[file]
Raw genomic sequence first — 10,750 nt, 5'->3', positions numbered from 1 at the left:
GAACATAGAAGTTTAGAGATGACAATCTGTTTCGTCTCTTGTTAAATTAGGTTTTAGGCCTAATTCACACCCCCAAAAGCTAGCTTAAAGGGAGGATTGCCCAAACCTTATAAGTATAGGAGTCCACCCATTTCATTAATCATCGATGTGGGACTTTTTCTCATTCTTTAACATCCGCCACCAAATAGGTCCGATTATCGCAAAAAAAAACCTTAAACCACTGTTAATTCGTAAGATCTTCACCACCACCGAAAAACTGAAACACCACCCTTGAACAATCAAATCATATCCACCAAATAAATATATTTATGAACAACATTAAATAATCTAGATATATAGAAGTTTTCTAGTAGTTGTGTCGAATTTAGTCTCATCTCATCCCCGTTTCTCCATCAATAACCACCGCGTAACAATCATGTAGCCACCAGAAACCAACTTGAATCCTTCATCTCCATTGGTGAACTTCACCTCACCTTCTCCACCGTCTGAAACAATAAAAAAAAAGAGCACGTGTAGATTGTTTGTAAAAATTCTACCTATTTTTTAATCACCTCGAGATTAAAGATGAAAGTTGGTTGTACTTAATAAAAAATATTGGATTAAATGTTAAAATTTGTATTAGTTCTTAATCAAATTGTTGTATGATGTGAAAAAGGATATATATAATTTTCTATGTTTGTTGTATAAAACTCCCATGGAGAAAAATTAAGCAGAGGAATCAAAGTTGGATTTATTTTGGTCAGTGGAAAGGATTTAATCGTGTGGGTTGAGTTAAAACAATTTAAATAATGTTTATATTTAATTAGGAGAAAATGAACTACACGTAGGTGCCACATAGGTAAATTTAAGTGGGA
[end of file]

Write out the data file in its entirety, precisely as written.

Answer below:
Raw genomic sequence first — 10,750 nt, 5'->3', positions numbered from 1 at the left:
GAACATAGAAGTTTAGAGATGACAATCTGTTTCGTCTCTTGTTAAATTAGGTTTTAGGCCTAATTCACACCCCCAAAAGCTAGCTTAAAGGGAGGATTGCCCAAACCTTATAAGTATAGGAGTCCACCCATTTCATTAATCATCGATGTGGGACTTTTTCTCATTCTTTAACATCCGCCACCAAATAGGTCCGATTATCGCAAAAAAAAACCTTAAACCACTGTTAATTCGTAAGATCTTCACCACCACCGAAAAACTGAAACACCACCCTTGAACAATCAAATCATATCCACCAAATAAATATATTTATGAACAACATTAAATAATCTAGATATATAGAAGTTTTCTAGTAGTTGTGTCGAATTTAGTCTCATCTCATCCCCGTTTCTCCATCAATAACCACCGCGTAACAATCATGTAGCCACCAGAAACCAACTTGAATCCTTCATCTCCATTGGTGAACTTCACCTCACCTTCTCCACCGTCTGAAACAATAAAAAAAAAGAGCACGTGTAGATTGTTTGTAAAAATTCTACCTATTTTTTAATCACCTCGAGATTAAAGATGAAAGTTGGTTGTACTTAATAAAAAATATTGGATTAAATGTTAAAATTTGTATTAGTTCTTAATCAAATTGTTGTATGATGTGAAAAAGGATATATATAATTTTCTATGTTTGTTGTATAAAACTCCCATGGAGAAAAATTAAGCAGAGGAATCAAAGTTGGATTTATTTTGGTCAGTGGAAAGGATTTAATCGTGTGGGTTGAGTTAAAACAATTTAAATAATGTTTATATTTAATTAGGAGAAAATGAACTACACGTAGGTGCCACATAGGTAAATTTAAGTGGGA